Two weeks ago the Seattle Seahawks started their 2023 offseason workout program, which means that Monday marks the start of Phase II of the offseason regimen.
Phase I of the NFL offseason program is conditioning work only for players, while Phase II moves to on-field activities, including coaching, though subject to stringent restrictions. From Article 21, Section 2(c)(ii) of the 2020 collective bargaining agreement: (Author’s Note: Bolding added to highlight key parts.)
Phase Two shall consist of the next three weeks of the Club’s offseason workout program. Subject to the additional rules set forth in Section 5 of this Article, during Phase Two all coaches shall be allowed on the field. On-field workouts may include (1) individual or group instruction and drills during which offensive players may hold shields or bags for offensive players and defensive players may hold shields or bags for defensive players; (2) “perfect play” drills (e.g., offense or defense only, but not offense vs. defense), or special teams drills on a “separates” basis (e.g.., kicking team or return team only, but not kicking team vs. return team); (3) drills and plays conducted with offensive players lining up across from offensive players and defensive players lining up across from defensive players with each group permitted to align eleven or fewer players across from eleven or fewer players. Players on one side of the ball may execute a play, but players on the opposite side of the ball may not initiate contact with, or attempt to impede the progress of, players who are running the play (such drills and plays shall be conducted at an acceptable walkthrough pace (i.e., Pro Bowl practice pace), as demonstrated in a video jointly approved by the parties); and (4) JUGGS machines may be used —149— for pass catching, punt returns, and kickoff returns. No live contact or team offense vs. team defense drills are permitted. No offense vs. defense drills are permitted (e.g., no oneon-one offensive linemen vs. defensive linemen pass rush or pass protection drills, no wide receivers vs. defensive backs bump-and-run drills, and no one-on-one special teams drills involving both offense and defense are permitted.) Players may wear jointly-approved protective shirts during Phase Two but cannot wear helmets, except that players using JUGGS machines may wear helmets for safety purposes if the player so desires. The on-field time limit for Phase Two begins when coaches begin to coach a player or players on the field.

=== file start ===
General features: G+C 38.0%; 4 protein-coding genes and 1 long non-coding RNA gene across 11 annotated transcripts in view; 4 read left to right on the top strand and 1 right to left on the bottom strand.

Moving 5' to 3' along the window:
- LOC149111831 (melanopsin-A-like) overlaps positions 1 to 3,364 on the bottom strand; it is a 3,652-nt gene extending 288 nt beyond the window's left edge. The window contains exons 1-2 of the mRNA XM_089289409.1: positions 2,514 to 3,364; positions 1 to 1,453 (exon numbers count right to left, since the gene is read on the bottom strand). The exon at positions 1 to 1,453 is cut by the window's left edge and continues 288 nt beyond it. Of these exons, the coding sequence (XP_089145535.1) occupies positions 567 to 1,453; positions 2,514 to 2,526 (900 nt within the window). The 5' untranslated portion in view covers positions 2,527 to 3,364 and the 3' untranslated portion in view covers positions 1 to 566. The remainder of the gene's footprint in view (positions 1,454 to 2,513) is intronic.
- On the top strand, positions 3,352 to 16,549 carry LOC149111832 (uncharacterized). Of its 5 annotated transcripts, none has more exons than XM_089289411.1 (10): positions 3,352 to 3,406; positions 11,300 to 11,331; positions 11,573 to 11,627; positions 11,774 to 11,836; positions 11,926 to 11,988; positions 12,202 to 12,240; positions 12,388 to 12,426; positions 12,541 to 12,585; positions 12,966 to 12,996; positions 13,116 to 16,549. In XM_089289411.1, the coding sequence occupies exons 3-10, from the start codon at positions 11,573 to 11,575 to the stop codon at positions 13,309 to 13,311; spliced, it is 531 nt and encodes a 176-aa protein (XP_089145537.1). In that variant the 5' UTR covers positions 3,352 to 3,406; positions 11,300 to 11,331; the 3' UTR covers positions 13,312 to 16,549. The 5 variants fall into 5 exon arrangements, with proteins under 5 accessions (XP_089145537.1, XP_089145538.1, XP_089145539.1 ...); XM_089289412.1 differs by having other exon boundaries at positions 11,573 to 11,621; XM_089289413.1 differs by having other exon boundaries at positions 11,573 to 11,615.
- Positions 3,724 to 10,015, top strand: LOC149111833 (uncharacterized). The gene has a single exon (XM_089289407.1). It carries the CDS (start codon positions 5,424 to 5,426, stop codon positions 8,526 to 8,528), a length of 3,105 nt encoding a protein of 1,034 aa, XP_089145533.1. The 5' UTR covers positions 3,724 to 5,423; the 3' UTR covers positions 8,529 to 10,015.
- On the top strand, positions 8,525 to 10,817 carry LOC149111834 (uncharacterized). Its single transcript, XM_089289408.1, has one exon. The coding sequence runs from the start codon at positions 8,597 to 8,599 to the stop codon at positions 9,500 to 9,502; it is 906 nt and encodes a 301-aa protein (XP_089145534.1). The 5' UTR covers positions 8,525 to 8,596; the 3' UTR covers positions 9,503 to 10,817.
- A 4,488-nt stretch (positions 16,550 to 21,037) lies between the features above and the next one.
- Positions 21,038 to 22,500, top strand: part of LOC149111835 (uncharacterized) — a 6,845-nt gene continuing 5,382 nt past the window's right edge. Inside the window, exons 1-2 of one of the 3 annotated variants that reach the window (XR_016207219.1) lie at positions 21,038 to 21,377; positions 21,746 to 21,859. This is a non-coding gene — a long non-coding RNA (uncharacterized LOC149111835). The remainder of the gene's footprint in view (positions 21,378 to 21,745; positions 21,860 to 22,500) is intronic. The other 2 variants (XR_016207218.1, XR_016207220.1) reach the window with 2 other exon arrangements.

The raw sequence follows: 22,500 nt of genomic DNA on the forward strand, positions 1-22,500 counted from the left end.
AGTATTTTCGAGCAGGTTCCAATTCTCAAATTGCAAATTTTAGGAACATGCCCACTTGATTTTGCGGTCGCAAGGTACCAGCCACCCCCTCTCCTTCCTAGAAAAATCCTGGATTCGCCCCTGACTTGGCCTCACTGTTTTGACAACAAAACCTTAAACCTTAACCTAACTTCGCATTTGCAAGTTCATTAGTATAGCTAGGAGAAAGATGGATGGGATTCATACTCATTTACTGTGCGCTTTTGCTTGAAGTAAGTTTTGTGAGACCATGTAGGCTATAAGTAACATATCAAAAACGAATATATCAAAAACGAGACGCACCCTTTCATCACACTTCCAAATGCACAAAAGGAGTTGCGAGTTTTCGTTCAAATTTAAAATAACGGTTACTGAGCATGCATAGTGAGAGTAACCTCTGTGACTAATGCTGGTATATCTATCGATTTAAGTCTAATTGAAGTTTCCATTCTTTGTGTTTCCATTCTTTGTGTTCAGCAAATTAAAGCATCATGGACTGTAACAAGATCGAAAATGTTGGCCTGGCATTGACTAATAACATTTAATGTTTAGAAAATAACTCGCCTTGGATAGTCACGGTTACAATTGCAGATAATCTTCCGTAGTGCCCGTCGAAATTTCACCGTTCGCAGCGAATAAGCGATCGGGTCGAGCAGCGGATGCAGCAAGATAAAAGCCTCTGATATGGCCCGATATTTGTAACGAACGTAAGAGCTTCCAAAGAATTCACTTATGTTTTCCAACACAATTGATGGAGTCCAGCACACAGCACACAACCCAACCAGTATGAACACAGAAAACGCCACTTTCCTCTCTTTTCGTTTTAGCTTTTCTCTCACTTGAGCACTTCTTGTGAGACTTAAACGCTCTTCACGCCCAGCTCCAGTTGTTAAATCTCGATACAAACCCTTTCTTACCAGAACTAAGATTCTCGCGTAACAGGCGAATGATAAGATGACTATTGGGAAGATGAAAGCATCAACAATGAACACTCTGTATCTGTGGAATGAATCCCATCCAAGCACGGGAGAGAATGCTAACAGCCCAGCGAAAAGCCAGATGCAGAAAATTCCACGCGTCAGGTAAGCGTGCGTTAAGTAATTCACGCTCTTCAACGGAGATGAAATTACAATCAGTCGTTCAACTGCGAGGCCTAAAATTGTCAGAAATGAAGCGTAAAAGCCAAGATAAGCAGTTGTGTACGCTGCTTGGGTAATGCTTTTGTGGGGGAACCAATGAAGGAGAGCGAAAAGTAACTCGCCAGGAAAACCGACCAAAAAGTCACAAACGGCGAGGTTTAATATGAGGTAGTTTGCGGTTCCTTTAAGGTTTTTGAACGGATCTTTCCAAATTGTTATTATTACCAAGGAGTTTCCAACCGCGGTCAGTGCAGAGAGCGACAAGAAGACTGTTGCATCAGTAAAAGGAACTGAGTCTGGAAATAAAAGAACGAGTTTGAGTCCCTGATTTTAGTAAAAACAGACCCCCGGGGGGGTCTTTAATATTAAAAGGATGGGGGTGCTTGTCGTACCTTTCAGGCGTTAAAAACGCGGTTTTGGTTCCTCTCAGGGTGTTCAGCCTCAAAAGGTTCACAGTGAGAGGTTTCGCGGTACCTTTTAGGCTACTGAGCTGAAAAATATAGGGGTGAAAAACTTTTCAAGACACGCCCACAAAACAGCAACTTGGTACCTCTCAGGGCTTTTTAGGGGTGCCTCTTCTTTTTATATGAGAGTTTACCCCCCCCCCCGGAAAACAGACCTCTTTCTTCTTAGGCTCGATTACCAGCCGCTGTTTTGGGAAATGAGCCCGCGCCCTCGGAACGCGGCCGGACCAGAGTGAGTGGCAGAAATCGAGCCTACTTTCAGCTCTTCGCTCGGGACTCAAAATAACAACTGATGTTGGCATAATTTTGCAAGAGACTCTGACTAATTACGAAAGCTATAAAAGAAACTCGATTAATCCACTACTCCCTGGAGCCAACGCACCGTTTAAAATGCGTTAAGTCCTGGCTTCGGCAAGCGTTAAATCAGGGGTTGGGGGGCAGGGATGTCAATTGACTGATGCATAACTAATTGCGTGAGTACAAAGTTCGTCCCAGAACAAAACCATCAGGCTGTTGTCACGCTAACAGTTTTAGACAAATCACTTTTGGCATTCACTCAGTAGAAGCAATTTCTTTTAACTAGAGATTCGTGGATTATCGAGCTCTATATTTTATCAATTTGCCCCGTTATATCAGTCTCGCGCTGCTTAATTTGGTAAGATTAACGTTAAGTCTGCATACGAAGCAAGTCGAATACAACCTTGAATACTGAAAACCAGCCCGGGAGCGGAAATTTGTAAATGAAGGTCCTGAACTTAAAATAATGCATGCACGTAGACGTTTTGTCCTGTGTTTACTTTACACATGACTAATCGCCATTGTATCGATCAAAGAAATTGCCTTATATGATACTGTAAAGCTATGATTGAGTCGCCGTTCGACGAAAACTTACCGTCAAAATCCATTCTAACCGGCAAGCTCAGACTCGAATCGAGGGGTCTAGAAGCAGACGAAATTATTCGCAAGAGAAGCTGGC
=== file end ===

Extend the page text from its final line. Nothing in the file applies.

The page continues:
In short, players aren’t allowed to wear helmets unless they’re afraid of getting hit in the head by a football from a JUGGS machine, contact is strictly forbidden and players are not allowed to go full speed.
What this means is that in the coming weeks fans should be getting some on-field practice photos and videos from the team account, which will have to suffice since Monday marks twelve weeks until the date the Seahawks are likely to report for training camp in late July.